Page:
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Celebrating the life of Susie Simcock

Squash New Zealand joins the wider sporting community in celebrating the achievements of Susie Simcock who, following a short illness, passed away late last week.

A long-time member of Remuera Rackets Club, Susie has left an enduring impact not only on squash, but on the whole of sport in New Zealand.  Her inspirational contributions to squash included being elected the WSF's first, and only, woman President after serving as Vice-President for the previous seven years. On completing her maximum term of office in October 2002 she was appointed Emeritus President.

Her unwavering contributions to squash in New Zealand and worldwide led to her acknowledgment as a Squash New Zealand life member in 1998 and her induction into the Squash New Zealand Hall Of Fame in 2010.

On top of her contribution to squash, she was a board member of the New Zealand Olympic Committee, a role she fulfilled for 12 years, and a governor for the International Masters Games Association.  She was the first female to win the Sparc Leadership Award at the Halberg Awards in 2009. Other accolades included becoming an officer of the New Zealand Order of Merit in 2004, receiving the IOC Women in Sport Award in 2010, and being made a holder of the New Zealand Olympic Order of Merit in 2018 for her work in the field of women in sport.

Neven Barbour, a fellow Squash NZ life member had this to say regarding Susie:

“A truly remarkable lady.  Her contribution to squash in New Zealand and worldwide was immeasurable.  She was a pioneer, leading the development of the women’s game through progressive actions”

Long serving squash administrator and current Squash New Zealand Chairman David Hawes acknowledged her contribution to squash:

“On behalf of the whole squash community in New Zealand we offer our sincere condolences to Susie’s family as we mourn the loss of an icon who has supported our sport and provided input, leadership and tremendous value over a long, extended period. Susie’s commitment to the betterment of squash was nothing short of outstanding and we were privileged to have her as part of squash for so long. Her contribution was at every level from individuals, club, district, national and international.

Her commitment to the sport continued right to the end as only in the last few months she was part of a panel of 3 who interviewed and selected our 2 newly appointed Squash New Zealand Board members. She did this with the knowledge she was not well, and it took her considerable effort and courage to be part of this. She did not make us aware until the process was complete of her issues - total commitment, well above and beyond what one would expect. But this was the way Susie was, one of the many things that made her so special. It was a great delight that I was recently able to give her an update on the success of these appointments and their immediate contribution to our sport.

We were blessed to have Susie as part of our sport, and we will find a way for her to be honoured and remembered for generations of squash players to come.  She will be truly missed.”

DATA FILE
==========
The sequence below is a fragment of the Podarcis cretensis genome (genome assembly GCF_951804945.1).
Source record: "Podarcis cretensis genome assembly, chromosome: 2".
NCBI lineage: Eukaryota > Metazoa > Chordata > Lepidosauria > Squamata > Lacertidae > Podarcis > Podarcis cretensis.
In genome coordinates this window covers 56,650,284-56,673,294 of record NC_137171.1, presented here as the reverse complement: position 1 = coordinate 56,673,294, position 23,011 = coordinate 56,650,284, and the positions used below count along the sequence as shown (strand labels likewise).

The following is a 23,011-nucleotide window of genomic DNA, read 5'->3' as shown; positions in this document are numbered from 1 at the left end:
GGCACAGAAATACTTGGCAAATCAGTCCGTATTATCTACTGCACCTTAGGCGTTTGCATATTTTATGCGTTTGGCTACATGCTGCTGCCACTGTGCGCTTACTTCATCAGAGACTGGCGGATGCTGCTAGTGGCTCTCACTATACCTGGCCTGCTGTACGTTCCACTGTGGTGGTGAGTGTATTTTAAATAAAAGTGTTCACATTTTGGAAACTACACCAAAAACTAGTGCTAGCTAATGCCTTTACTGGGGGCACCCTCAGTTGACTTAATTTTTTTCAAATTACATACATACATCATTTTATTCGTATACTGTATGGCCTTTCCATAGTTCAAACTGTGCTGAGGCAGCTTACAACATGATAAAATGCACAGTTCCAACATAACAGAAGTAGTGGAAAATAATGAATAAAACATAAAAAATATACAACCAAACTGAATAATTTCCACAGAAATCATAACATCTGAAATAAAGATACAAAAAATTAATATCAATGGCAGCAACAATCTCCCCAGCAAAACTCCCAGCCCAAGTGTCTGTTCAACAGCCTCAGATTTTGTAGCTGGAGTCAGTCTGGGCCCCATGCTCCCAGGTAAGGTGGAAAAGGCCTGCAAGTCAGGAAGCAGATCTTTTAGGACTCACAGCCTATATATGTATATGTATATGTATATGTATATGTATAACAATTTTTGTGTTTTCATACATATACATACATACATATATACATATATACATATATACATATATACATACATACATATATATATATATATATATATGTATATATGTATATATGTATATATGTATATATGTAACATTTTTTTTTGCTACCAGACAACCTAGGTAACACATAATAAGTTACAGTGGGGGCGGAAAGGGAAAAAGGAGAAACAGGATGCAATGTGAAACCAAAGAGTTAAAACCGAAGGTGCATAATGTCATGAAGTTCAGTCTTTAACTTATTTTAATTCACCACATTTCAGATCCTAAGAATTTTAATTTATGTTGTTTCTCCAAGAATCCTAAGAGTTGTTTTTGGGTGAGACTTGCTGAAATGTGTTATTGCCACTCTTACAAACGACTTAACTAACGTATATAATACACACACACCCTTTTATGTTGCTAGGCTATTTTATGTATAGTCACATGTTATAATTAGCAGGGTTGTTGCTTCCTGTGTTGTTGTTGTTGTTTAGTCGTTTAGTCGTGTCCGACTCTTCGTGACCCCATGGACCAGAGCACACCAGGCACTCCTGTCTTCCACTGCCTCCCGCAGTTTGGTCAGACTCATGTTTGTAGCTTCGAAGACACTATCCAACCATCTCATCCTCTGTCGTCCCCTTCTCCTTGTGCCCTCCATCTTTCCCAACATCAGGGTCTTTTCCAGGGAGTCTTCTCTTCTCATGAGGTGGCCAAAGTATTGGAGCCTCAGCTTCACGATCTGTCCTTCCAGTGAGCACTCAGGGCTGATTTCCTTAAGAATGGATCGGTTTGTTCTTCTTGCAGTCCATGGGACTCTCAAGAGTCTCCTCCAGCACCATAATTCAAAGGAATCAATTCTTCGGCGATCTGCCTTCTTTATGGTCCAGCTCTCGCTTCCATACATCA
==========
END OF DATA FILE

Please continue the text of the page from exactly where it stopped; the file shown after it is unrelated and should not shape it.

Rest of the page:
Dame Susan Devoy, 4-time world champion and Patron of Squash New Zealand remembers Susie:

“Like so many others I was shocked and saddened when I heard of Susie’s diagnosis and sudden passing, however we got to have some great conversations in those last weeks and I know people from all over the world rang to chat and thank her for the wonderful contribution she made to squash over the years.

The manner in which she so pragmatically accepted her fate is testimony to the enduring positive attitude she gave to everything in life.  Just the week before she died, she sent me all her diaries of the trips and teams that she managed going right back to the early 80’s. This was really a trip down memory lane and a reminder of what an exceptional and extraordinary person she truly was. We laughed together recalling those trips and agreed that what happens on tour will stay that way.

There is no doubt Susie made an enormous impact on every person and organisation that she was involved in.

But on a personal note, and I acknowledge I didn’t fully appreciate it as a youngster, she provided me with the right platform and environment to succeed. We had some great trips, full of lots of drama at times and lots of laughs. Nothing put Susie off her stride and even in the most difficult moments she always had a smile and a diplomatic way to solve even the most gnarly problems.

Her long list of achievements and accolades speak for themselves. Susie was a champion person who made the world a better place and certainly a shining example of dedicated service always given with style and grace. My condolences to Jon, Robin Andrew and Jeremy and thank you for sharing your mother with us. I hope someone in the family has inherited the recipe for Susie’s famous shortbread.”

As a special way of recognising Susie’s outstanding contribution to squash we would like to invite anyone who knew her to send us their tributes, stories, photos or memories. These will be collated into a gift from the wider squash community and passed on to her family; please send your contributions to

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